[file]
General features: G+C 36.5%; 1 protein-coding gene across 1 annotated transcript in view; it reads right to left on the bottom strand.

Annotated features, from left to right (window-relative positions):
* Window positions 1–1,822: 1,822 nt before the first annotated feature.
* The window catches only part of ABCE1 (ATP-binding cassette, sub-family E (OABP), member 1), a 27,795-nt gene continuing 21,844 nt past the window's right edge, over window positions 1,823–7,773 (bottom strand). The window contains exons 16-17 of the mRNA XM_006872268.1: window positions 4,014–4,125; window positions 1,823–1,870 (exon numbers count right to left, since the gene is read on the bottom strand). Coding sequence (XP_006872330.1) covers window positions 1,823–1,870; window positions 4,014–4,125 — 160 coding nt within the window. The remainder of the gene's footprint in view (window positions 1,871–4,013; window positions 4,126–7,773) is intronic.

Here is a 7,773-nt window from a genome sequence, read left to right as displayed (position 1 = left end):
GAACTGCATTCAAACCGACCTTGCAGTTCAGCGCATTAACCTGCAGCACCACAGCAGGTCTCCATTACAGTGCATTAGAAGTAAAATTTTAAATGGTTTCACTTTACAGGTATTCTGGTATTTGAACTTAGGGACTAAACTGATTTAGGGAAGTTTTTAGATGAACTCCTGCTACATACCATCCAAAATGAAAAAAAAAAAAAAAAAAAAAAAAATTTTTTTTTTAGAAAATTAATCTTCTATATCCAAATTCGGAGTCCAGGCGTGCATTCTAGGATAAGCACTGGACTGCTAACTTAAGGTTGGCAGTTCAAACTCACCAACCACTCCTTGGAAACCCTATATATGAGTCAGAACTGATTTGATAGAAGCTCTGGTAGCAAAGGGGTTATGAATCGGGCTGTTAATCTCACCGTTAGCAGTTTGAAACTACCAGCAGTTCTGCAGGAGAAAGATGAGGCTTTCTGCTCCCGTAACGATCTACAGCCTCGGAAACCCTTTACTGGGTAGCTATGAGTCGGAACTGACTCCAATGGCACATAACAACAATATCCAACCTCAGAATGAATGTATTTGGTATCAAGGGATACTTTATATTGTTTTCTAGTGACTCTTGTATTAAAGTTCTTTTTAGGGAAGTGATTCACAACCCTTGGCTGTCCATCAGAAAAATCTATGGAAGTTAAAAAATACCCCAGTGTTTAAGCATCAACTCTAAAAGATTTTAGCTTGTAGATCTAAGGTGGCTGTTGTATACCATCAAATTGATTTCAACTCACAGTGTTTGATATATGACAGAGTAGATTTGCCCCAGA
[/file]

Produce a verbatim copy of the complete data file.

General features: G+C 36.5%; 1 protein-coding gene across 1 annotated transcript in view; it reads right to left on the bottom strand.

Annotated features, from left to right (window-relative positions):
* Window positions 1–1,822: 1,822 nt before the first annotated feature.
* The window catches only part of ABCE1 (ATP-binding cassette, sub-family E (OABP), member 1), a 27,795-nt gene continuing 21,844 nt past the window's right edge, over window positions 1,823–7,773 (bottom strand). The window contains exons 16-17 of the mRNA XM_006872268.1: window positions 4,014–4,125; window positions 1,823–1,870 (exon numbers count right to left, since the gene is read on the bottom strand). Coding sequence (XP_006872330.1) covers window positions 1,823–1,870; window positions 4,014–4,125 — 160 coding nt within the window. The remainder of the gene's footprint in view (window positions 1,871–4,013; window positions 4,126–7,773) is intronic.

Here is a 7,773-nt window from a genome sequence, read left to right as displayed (position 1 = left end):
GAACTGCATTCAAACCGACCTTGCAGTTCAGCGCATTAACCTGCAGCACCACAGCAGGTCTCCATTACAGTGCATTAGAAGTAAAATTTTAAATGGTTTCACTTTACAGGTATTCTGGTATTTGAACTTAGGGACTAAACTGATTTAGGGAAGTTTTTAGATGAACTCCTGCTACATACCATCCAAAATGAAAAAAAAAAAAAAAAAAAAAAAAATTTTTTTTTTAGAAAATTAATCTTCTATATCCAAATTCGGAGTCCAGGCGTGCATTCTAGGATAAGCACTGGACTGCTAACTTAAGGTTGGCAGTTCAAACTCACCAACCACTCCTTGGAAACCCTATATATGAGTCAGAACTGATTTGATAGAAGCTCTGGTAGCAAAGGGGTTATGAATCGGGCTGTTAATCTCACCGTTAGCAGTTTGAAACTACCAGCAGTTCTGCAGGAGAAAGATGAGGCTTTCTGCTCCCGTAACGATCTACAGCCTCGGAAACCCTTTACTGGGTAGCTATGAGTCGGAACTGACTCCAATGGCACATAACAACAATATCCAACCTCAGAATGAATGTATTTGGTATCAAGGGATACTTTATATTGTTTTCTAGTGACTCTTGTATTAAAGTTCTTTTTAGGGAAGTGATTCACAACCCTTGGCTGTCCATCAGAAAAATCTATGGAAGTTAAAAAATACCCCAGTGTTTAAGCATCAACTCTAAAAGATTTTAGCTTGTAGATCTAAGGTGGCTGTTGTATACCATCAAATTGATTTCAACTCACAGTGTTTGATATATGACAGAGTAGATTTGCCCCAGA